Emergency Seeds articleHave you thought about how you would feed your family in an emergency? If you are like many people, you haven’t thought too much about this, as it seems to be a bit fuzzy and vague. What kind of emergency are we talking about, a zombie apocalypse or the power being out for an extended period of time from a tornado, hurricane or other natural disaster? The latter is much more realistic, and can be dealt with in a rational, reasonable manner. The former is a good setting for video games.

This topic came about during a conversation with a customer who lives in Florida. As he put it, “You can pretty much count on the power being out for 3 weeks or more once every year to a year and a half from the storms.” He asked for some “instructions and a bucket of seeds” that someone could start when the disaster hit that would help feed them and their families for 3 – 4 weeks until power could be restored. He wanted to share this information with others that hadn’t thought ahead and weren’t familiar with what to do in a situation where the grocery stores were out of food for a period of time.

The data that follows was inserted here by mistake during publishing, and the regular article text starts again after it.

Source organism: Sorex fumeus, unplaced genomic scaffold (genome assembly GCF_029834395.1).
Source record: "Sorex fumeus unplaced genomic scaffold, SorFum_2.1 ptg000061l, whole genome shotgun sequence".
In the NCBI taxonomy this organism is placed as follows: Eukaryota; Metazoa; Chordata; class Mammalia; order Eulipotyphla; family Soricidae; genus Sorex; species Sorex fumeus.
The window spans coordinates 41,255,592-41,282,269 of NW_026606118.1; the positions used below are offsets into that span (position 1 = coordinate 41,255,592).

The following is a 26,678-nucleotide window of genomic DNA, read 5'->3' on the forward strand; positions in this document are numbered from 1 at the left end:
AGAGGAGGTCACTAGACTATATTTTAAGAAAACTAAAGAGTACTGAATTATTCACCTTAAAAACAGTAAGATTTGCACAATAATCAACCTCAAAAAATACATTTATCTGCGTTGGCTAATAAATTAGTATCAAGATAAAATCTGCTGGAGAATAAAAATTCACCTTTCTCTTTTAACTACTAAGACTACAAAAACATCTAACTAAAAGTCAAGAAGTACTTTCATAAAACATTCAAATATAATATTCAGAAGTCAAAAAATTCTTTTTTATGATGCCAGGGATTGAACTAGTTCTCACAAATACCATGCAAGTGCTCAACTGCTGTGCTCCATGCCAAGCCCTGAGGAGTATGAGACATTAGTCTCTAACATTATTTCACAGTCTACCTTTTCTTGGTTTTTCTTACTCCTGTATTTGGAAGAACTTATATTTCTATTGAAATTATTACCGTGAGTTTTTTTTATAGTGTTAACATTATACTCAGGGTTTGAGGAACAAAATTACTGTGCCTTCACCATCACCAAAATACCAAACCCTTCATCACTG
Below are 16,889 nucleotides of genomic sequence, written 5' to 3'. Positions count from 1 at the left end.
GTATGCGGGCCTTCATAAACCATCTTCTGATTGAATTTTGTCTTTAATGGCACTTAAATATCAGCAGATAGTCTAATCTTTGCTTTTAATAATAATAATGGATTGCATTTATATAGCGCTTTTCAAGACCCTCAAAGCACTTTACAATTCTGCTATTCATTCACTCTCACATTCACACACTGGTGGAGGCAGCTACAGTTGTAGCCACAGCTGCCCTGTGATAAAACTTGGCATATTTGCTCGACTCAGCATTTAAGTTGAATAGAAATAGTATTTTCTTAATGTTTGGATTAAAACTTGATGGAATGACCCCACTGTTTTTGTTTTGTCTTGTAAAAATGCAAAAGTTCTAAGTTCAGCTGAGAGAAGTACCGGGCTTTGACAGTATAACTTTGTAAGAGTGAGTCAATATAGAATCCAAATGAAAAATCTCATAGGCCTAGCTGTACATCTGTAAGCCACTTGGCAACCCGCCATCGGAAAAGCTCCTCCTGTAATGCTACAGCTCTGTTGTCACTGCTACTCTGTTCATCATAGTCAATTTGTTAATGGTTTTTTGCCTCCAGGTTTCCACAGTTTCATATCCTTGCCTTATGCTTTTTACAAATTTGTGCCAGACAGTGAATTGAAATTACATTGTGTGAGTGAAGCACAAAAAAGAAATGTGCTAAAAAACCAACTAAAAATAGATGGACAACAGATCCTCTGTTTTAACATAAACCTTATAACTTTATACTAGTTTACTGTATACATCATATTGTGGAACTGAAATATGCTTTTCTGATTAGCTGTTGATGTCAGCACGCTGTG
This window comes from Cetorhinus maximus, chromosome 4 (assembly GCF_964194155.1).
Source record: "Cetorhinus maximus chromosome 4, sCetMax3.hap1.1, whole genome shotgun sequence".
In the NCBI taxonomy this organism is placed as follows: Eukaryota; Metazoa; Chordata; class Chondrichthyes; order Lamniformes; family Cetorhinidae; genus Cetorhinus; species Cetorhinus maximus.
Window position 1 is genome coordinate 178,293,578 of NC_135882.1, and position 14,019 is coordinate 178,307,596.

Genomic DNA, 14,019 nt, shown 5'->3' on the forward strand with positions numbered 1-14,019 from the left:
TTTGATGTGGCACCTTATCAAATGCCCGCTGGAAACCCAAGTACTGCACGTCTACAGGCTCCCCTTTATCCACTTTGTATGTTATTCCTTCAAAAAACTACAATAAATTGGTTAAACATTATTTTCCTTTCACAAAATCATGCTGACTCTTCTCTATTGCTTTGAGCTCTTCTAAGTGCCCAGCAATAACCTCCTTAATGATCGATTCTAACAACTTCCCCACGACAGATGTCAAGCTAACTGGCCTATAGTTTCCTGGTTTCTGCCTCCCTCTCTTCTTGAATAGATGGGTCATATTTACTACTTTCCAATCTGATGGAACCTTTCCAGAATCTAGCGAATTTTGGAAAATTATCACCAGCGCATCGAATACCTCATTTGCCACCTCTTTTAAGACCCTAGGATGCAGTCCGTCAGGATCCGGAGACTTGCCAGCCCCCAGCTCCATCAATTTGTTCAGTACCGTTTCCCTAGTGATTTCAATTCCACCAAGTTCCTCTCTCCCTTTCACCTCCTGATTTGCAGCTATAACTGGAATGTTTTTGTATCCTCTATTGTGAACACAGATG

We have spent some time researching this more thoroughly, talking with preparedness folks who look at the most likely emergencies in life such as car accidents, freeway closures, house fires and such and work on getting ready for those, then preparing for larger scale events like the very recent tornadoes in Oklahoma City. What we found surprised us, mostly in the assumptions and mindsets that are very prevalent in the gardening and seed preparedness arenas.